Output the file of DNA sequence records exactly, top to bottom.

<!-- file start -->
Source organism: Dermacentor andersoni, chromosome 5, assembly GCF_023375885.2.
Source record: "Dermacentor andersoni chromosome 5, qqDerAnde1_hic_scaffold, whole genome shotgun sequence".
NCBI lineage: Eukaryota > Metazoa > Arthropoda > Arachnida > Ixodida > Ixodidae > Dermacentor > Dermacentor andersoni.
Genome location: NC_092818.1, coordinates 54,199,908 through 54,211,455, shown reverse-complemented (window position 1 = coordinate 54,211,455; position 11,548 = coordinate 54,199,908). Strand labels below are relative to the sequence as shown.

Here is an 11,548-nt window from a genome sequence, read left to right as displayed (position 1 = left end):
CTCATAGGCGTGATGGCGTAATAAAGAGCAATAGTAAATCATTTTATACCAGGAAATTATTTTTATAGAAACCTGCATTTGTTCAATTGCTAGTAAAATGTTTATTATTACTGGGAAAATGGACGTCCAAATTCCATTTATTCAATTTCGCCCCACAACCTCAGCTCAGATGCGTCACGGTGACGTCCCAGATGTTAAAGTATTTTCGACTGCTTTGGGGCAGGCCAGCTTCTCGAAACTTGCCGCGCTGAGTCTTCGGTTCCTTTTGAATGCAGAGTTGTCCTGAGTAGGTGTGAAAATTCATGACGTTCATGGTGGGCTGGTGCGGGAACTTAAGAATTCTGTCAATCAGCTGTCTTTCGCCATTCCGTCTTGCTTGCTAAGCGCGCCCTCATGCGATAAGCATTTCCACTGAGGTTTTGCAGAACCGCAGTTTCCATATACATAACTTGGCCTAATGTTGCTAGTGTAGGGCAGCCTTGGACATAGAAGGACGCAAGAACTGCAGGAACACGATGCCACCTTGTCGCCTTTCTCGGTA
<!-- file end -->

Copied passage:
Source organism: Dermacentor andersoni, chromosome 5, assembly GCF_023375885.2.
Source record: "Dermacentor andersoni chromosome 5, qqDerAnde1_hic_scaffold, whole genome shotgun sequence".
NCBI lineage: Eukaryota > Metazoa > Arthropoda > Arachnida > Ixodida > Ixodidae > Dermacentor > Dermacentor andersoni.
Genome location: NC_092818.1, coordinates 54,199,908 through 54,211,455, shown reverse-complemented (window position 1 = coordinate 54,211,455; position 11,548 = coordinate 54,199,908). Strand labels below are relative to the sequence as shown.

Here is an 11,548-nt window from a genome sequence, read left to right as displayed (position 1 = left end):
CTCATAGGCGTGATGGCGTAATAAAGAGCAATAGTAAATCATTTTATACCAGGAAATTATTTTTATAGAAACCTGCATTTGTTCAATTGCTAGTAAAATGTTTATTATTACTGGGAAAATGGACGTCCAAATTCCATTTATTCAATTTCGCCCCACAACCTCAGCTCAGATGCGTCACGGTGACGTCCCAGATGTTAAAGTATTTTCGACTGCTTTGGGGCAGGCCAGCTTCTCGAAACTTGCCGCGCTGAGTCTTCGGTTCCTTTTGAATGCAGAGTTGTCCTGAGTAGGTGTGAAAATTCATGACGTTCATGGTGGGCTGGTGCGGGAACTTAAGAATTCTGTCAATCAGCTGTCTTTCGCCATTCCGTCTTGCTTGCTAAGCGCGCCCTCATGCGATAAGCATTTCCACTGAGGTTTTGCAGAACCGCAGTTTCCATATACATAACTTGGCCTAATGTTGCTAGTGTAGGGCAGCCTTGGACATAGAAGGACGCAAGAACTGCAGGAACACGATGCCACCTTGTCGCCTTTCTCGGTA